Xbox Cloud Gaming finally arrives on PCs running an ARM processor
Microsoft is opening up XBox Cloud Gaming to more and more devices. The company announced yesterday that its platform is now compatible with PCs with ARM processors. That’s good, some computers in the newly announced Surface range are equipped with it.
In addition to formalizing its new range of Surface PCs, the Surface Laptop 5, Surface Pro 9, and the Surface Studio 2+, Microsoft also announced the compatibility of its video game streaming service, Xbox Cloud Gaming, with PCs running ARM processors. This announcement primarily concerns the brand’s own computers, namely the Surface Pro X, but also the all-new Surface Pro 9, which is powered by a Microsoft SQ 3 processor developed in collaboration with Qualcomm.
Smart TV from Samsung, Windows, smartphones under Android or iOS, tablets under iPadOS, Steam Deck and now PC running under ARM processor. The list of systems compatible with xCloud continues to grow and at this rate, all connected devices in the world will be able to run xCloud. As their blog post points out, Xbox Cloud Gaming is accessible in 28 countries on five continents to a billion potential customers.
XBox Cloud Gaming is now compatible with most connected devices on the market
The will of Microsoft could not be clearer: “at Xbox, our mission is to allow you to play the games you want, with the people you want, on the device of your choice”. Netflix in VOD or Spotify in music streaming, like these now ubiquitous platforms, xCloud is making itself indispensable by opening its service to all possible and imaginable devices. The figures do not lie, Microsoft crushes the competition with its 10 million subscribers. And the announcements follow. Yesterday, the company announced a partnership with Google, yesterday’s enemy, which has abandoned its ambitions in video games. The owners of Chromebooks will also be able to take advantage of the XBox Cloud Gaming beta.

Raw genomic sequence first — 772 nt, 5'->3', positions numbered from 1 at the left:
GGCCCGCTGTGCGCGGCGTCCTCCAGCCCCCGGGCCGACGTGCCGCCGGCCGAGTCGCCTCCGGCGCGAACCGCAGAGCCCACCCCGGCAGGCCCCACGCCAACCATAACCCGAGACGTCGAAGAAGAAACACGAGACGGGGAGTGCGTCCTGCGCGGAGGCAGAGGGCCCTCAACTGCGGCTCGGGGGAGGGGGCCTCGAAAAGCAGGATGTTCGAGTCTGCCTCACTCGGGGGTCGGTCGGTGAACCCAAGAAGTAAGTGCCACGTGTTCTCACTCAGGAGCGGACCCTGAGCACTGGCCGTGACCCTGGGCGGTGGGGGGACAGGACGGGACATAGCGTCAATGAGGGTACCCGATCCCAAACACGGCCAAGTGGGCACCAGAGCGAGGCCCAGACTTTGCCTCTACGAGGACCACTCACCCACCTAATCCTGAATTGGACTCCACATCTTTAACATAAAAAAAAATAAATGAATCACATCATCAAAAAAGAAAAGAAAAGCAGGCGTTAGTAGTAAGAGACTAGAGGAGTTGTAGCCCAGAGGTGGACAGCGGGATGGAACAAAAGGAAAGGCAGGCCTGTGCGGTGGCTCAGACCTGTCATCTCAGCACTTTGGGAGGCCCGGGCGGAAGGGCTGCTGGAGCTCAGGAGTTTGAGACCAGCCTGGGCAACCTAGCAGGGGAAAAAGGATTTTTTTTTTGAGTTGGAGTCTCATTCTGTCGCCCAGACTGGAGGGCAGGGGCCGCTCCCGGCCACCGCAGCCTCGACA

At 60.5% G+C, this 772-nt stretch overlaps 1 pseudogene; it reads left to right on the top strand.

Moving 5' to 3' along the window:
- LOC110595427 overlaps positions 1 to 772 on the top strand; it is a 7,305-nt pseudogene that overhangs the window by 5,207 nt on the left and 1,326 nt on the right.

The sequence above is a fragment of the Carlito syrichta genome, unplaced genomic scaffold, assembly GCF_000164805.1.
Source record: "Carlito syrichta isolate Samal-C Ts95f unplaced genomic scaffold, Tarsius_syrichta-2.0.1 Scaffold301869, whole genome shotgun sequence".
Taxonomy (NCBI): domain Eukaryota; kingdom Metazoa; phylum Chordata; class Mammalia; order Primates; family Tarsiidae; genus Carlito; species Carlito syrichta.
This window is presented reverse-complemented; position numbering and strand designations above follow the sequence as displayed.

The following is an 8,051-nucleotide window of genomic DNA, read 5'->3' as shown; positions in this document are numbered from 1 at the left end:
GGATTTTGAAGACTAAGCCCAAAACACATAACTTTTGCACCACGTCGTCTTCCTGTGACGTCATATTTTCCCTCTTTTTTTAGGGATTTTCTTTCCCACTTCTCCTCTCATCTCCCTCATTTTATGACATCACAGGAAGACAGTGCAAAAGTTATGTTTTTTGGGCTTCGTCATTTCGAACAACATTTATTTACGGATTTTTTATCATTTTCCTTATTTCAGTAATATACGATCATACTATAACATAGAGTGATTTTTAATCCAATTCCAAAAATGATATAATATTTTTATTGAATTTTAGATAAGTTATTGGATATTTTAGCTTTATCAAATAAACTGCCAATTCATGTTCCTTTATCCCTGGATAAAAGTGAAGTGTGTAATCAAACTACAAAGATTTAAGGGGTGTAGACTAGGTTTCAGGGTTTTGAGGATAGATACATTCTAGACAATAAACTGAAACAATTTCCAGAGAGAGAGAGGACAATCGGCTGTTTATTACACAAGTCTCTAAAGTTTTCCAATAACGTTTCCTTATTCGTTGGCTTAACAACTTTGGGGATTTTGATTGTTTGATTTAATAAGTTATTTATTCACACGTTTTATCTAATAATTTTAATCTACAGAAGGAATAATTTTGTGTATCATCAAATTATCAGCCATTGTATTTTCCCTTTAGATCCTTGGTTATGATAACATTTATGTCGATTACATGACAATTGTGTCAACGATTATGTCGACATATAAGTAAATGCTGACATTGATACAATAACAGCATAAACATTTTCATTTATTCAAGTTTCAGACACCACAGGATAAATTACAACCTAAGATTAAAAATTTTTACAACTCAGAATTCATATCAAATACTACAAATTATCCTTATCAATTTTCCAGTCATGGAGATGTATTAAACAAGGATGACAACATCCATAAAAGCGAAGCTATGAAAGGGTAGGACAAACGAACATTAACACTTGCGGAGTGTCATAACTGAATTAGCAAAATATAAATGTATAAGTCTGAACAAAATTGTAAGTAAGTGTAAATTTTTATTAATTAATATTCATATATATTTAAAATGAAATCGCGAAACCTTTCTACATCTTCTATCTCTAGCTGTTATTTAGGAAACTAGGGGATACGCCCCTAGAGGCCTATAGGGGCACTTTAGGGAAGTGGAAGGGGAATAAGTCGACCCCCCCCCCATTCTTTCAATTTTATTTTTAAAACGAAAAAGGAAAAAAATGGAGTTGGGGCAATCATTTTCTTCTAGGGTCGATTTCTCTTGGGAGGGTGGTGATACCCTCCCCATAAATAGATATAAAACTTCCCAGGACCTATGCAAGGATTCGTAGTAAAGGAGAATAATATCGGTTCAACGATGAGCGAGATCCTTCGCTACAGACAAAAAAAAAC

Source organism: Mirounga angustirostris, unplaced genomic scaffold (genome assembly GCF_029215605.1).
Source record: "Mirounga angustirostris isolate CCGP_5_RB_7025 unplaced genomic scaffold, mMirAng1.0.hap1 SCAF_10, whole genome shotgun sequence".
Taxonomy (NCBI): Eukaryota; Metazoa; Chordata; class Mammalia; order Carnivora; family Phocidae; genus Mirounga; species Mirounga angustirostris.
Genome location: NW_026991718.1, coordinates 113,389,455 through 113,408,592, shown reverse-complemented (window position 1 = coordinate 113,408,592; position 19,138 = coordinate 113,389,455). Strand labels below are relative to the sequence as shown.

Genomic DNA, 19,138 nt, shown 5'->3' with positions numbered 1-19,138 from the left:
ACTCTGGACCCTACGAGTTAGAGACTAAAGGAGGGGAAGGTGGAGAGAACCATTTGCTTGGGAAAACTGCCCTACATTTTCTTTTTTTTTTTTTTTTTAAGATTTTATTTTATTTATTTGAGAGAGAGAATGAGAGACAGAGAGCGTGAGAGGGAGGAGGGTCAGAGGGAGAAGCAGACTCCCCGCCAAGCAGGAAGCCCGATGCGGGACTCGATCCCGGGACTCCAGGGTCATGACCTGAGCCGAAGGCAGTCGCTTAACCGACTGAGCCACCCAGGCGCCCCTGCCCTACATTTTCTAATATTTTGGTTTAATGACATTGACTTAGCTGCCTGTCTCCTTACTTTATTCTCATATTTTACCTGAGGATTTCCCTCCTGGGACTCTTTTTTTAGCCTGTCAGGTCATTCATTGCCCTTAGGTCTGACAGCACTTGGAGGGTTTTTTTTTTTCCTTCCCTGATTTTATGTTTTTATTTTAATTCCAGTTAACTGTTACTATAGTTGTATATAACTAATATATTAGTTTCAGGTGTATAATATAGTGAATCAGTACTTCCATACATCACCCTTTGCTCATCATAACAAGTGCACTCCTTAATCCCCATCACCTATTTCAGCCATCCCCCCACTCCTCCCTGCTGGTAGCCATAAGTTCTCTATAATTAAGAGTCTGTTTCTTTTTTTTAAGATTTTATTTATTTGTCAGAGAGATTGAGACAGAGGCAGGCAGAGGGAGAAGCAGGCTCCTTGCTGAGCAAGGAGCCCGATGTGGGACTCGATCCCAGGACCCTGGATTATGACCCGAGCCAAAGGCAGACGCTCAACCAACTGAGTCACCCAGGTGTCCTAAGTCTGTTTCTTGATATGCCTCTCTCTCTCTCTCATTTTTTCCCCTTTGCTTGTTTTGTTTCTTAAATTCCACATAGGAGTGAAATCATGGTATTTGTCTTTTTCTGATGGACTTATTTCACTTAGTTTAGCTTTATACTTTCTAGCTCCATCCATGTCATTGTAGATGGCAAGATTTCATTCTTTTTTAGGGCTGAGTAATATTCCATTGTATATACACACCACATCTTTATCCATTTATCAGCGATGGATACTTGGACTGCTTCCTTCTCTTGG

Gaming purists will always prefer to play on their game console or on a PC equipped with a GeForce RTX 4090 capable of displaying Overwatch 2 at 500 fps, for example. Ordinary people rarely need such processing power, and that’s the whole point of cloud gaming. All the most demanding calculations for the graphics card and/or the processor are delegated to the remote servers of the streaming platform. When you know that a game console like the PlayStation 5 is sometimes impossible to find and that a PC dedicated to the game can cost well over 1000 €, the amount required to enjoy hundreds of games in the xCloud seems like a quite modest blow.